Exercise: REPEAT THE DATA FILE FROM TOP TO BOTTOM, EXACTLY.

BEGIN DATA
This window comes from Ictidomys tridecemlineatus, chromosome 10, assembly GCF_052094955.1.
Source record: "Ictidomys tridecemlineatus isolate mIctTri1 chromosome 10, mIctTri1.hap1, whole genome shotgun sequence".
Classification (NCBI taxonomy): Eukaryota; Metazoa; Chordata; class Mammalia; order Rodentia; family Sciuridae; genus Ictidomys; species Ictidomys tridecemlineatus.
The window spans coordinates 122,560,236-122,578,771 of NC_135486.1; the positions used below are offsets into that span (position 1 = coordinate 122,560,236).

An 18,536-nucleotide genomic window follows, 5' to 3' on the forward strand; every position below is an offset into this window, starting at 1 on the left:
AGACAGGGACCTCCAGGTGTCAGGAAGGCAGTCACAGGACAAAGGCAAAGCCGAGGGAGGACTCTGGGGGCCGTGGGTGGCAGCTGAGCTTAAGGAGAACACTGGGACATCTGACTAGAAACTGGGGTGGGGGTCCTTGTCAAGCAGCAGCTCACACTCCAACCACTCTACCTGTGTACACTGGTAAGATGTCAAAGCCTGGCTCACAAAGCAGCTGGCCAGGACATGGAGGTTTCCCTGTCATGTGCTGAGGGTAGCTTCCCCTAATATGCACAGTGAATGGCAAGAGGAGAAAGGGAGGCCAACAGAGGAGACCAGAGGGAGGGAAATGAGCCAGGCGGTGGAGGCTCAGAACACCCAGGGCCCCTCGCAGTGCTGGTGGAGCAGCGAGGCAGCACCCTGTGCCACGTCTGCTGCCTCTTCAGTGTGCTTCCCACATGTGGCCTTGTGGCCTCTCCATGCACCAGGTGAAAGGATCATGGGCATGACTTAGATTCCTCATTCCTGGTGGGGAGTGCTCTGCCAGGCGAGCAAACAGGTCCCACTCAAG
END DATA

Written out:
This window comes from Ictidomys tridecemlineatus, chromosome 10, assembly GCF_052094955.1.
Source record: "Ictidomys tridecemlineatus isolate mIctTri1 chromosome 10, mIctTri1.hap1, whole genome shotgun sequence".
Classification (NCBI taxonomy): Eukaryota; Metazoa; Chordata; class Mammalia; order Rodentia; family Sciuridae; genus Ictidomys; species Ictidomys tridecemlineatus.
The window spans coordinates 122,560,236-122,578,771 of NC_135486.1; the positions used below are offsets into that span (position 1 = coordinate 122,560,236).

An 18,536-nucleotide genomic window follows, 5' to 3' on the forward strand; every position below is an offset into this window, starting at 1 on the left:
AGACAGGGACCTCCAGGTGTCAGGAAGGCAGTCACAGGACAAAGGCAAAGCCGAGGGAGGACTCTGGGGGCCGTGGGTGGCAGCTGAGCTTAAGGAGAACACTGGGACATCTGACTAGAAACTGGGGTGGGGGTCCTTGTCAAGCAGCAGCTCACACTCCAACCACTCTACCTGTGTACACTGGTAAGATGTCAAAGCCTGGCTCACAAAGCAGCTGGCCAGGACATGGAGGTTTCCCTGTCATGTGCTGAGGGTAGCTTCCCCTAATATGCACAGTGAATGGCAAGAGGAGAAAGGGAGGCCAACAGAGGAGACCAGAGGGAGGGAAATGAGCCAGGCGGTGGAGGCTCAGAACACCCAGGGCCCCTCGCAGTGCTGGTGGAGCAGCGAGGCAGCACCCTGTGCCACGTCTGCTGCCTCTTCAGTGTGCTTCCCACATGTGGCCTTGTGGCCTCTCCATGCACCAGGTGAAAGGATCATGGGCATGACTTAGATTCCTCATTCCTGGTGGGGAGTGCTCTGCCAGGCGAGCAAACAGGTCCCACTCAAG